The Perfect Boss: Dr. Axel Zein at TEDxStuttgart (Transcript)

Dr Axel Zein at TEDxStuttgart

Axel Zein promotes a new way we manage businesses today: think of business as a sport. In sports, the team is decisive; the team with the best players usually wins. And sports are fun. So what qualifies a manager to be the perfect coach for his team?

Dr. Axel Zein – TEDx Talk TRANSCRIPT

Good evening.

The perfect manager.

Now Benjamin Franklin said: “Two things in life are certain. Death and taxes.”

Now I dare to add a third thing, a bad boss.

You see as human beings we’re getting healthier, we’re living longer lives, we’re going to end up spending 40 maybe 50 years of our life at work. Now it’s almost certain that during this time we’ll encounter a bad boss.

On that note, an American institute conducted a study and they found out that 60% of American workers were not engaged in their jobs.

Now they ask for the main reason why? And it was very surprising because the main reason was not low pay, the main reason was not insufficient vacation, the main reason was not a poor workplace, the main reason why these people were not engaged in their job was because of a bad boss.

Why is it we have so many employees unsatisfied with their bosses?

Well, I think there are two reasons for that.

First of all, the day you become a manager your job changes totally. When you’re an employee, your performance is defined by your own work. And it doesn’t really matter what you do, whether you’re an engineer, on the shop floor, or whether you’re a cleaner.

You’re in a universe centered on the need of one person. Yourself.

Well the day you become a manager you realize your performance is defined by the work that others are doing: Your team.

So all of a sudden, it’s not about what you’re doing, it’s about what they’re doing. It’s not about your performance, it’s about their performance. And it’s not about what you need, it’s about what they need.

See if you’re an engineer, your job is to design products. If you’re a cleaner, you will be measured by the cleanliness you leave behind.

But if you’re a manager of engineers, or a manager of the cleaning force, you don’t have to engineer or clean, what you have to do is to get the right team together, you have to create a high performance culture, you have to make them more productive, and you have to create an environment where people just love to work and love to give their best.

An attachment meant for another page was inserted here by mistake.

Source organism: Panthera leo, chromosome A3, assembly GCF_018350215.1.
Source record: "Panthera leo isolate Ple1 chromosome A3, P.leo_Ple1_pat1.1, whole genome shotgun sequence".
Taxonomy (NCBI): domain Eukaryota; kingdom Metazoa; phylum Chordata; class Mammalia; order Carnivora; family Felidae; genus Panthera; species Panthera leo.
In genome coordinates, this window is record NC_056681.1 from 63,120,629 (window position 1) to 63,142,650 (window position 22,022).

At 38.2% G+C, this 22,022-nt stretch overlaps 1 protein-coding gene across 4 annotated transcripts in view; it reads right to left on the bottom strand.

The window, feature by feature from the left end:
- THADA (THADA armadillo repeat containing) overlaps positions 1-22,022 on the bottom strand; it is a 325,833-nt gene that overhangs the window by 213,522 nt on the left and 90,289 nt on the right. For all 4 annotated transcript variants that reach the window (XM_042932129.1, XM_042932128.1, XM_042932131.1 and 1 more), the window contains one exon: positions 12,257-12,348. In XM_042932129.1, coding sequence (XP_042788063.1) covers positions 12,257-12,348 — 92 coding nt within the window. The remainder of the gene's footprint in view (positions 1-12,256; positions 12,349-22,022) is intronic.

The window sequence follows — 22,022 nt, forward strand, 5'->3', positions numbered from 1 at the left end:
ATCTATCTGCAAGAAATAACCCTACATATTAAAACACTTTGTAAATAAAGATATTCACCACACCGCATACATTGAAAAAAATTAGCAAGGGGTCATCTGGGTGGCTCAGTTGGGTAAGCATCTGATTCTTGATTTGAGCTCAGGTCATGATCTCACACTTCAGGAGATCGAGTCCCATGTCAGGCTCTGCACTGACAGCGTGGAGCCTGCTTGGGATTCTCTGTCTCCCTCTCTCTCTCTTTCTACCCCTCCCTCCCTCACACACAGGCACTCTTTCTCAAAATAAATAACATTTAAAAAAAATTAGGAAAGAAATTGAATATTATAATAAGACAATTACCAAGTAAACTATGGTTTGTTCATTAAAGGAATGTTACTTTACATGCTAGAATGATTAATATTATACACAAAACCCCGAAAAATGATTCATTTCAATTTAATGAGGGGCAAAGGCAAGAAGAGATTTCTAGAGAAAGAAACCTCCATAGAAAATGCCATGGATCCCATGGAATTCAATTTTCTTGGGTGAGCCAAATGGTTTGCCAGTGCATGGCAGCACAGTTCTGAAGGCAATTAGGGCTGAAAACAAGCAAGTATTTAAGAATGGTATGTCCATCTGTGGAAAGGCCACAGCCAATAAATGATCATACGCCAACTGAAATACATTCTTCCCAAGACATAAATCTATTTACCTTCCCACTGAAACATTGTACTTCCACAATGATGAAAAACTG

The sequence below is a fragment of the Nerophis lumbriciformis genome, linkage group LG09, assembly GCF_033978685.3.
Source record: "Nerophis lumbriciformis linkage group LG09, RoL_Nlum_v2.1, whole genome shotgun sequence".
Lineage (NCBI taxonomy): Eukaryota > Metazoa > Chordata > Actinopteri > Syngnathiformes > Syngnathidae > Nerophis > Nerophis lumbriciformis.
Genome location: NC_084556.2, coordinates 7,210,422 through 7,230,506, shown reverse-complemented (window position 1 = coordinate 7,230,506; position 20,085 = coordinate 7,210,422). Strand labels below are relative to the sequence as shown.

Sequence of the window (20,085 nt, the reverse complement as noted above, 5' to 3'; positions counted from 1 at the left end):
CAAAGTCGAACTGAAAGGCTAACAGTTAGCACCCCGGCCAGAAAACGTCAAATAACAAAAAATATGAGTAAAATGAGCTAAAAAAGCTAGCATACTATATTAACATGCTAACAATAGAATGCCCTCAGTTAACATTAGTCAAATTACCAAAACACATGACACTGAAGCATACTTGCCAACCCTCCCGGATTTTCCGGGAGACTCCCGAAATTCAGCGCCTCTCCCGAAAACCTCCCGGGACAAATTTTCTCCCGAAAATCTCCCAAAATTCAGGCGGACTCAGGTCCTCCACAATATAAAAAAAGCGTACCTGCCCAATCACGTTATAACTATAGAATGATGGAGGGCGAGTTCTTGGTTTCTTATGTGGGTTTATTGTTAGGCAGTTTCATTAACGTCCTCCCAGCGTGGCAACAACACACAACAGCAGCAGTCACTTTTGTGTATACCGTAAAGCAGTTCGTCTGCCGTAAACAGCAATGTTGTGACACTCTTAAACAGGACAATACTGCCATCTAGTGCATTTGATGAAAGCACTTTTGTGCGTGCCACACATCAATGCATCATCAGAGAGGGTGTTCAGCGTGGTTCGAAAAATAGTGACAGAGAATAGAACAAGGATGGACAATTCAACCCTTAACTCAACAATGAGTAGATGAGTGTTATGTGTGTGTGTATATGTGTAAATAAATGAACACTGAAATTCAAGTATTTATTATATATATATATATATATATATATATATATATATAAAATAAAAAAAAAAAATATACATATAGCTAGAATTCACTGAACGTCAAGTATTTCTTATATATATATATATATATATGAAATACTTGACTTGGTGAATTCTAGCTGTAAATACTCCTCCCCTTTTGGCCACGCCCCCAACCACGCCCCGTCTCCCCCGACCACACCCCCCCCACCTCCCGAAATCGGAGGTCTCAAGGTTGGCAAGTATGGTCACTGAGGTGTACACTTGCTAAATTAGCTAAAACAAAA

So first of all, being a manager is a totally different job.

Now somebody gets appointed manager and a person doesn’t get it. He doesn’t realize that it is mostly about growing others. That person is going to have a tough time becoming a good manager.

Now the second reason why I believe, people are not satisfied with their bosses, is because we are simply not educated to become managers. Let me take you through some of the concepts we’re learning in university and school.

Well, first of all, we learn a hierarchical model: “I am the teacher, I give the grades and you’ll have to do your homework.”

“But why?”

“Because I said so.”

See if this is how you treat adults in a business environment, you won’t get their top performance, you can’t motivate a team to deliver a top performance just by your authority or your title.

See, people will follow you through thick and thin, if you inspire them, if you do something great. If you convince them or if you care about them. But they will not do it just because you’re the CEO. They will work for you but they’ll not give it their all. Now isn’t that a pity?

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Another thing we learn in school is we learn to look at problems from every possible angle, and then develop the best solution. Often a very theoretical one.

In business, by contrast, success is mostly defined by rapid implementation and not by the best solution. In fact, we rarely have time to even look at the best solution.

Now in schools and in universities there is a huge misconception about risk taking and about making mistakes. You see, if you make a mistake you’ll be punished. You get a low grade for instance.

Now, as a result we’re educated, to not try anything new. We’re not taking risks because we might fail. But failure, ladies and gentlemen, is necessary for success and necessary for personal development.

Take Steve Jobs, he was fired as CEO of Apple. As CEO of the company he founded. What a personal failure. Yet he himself said years later,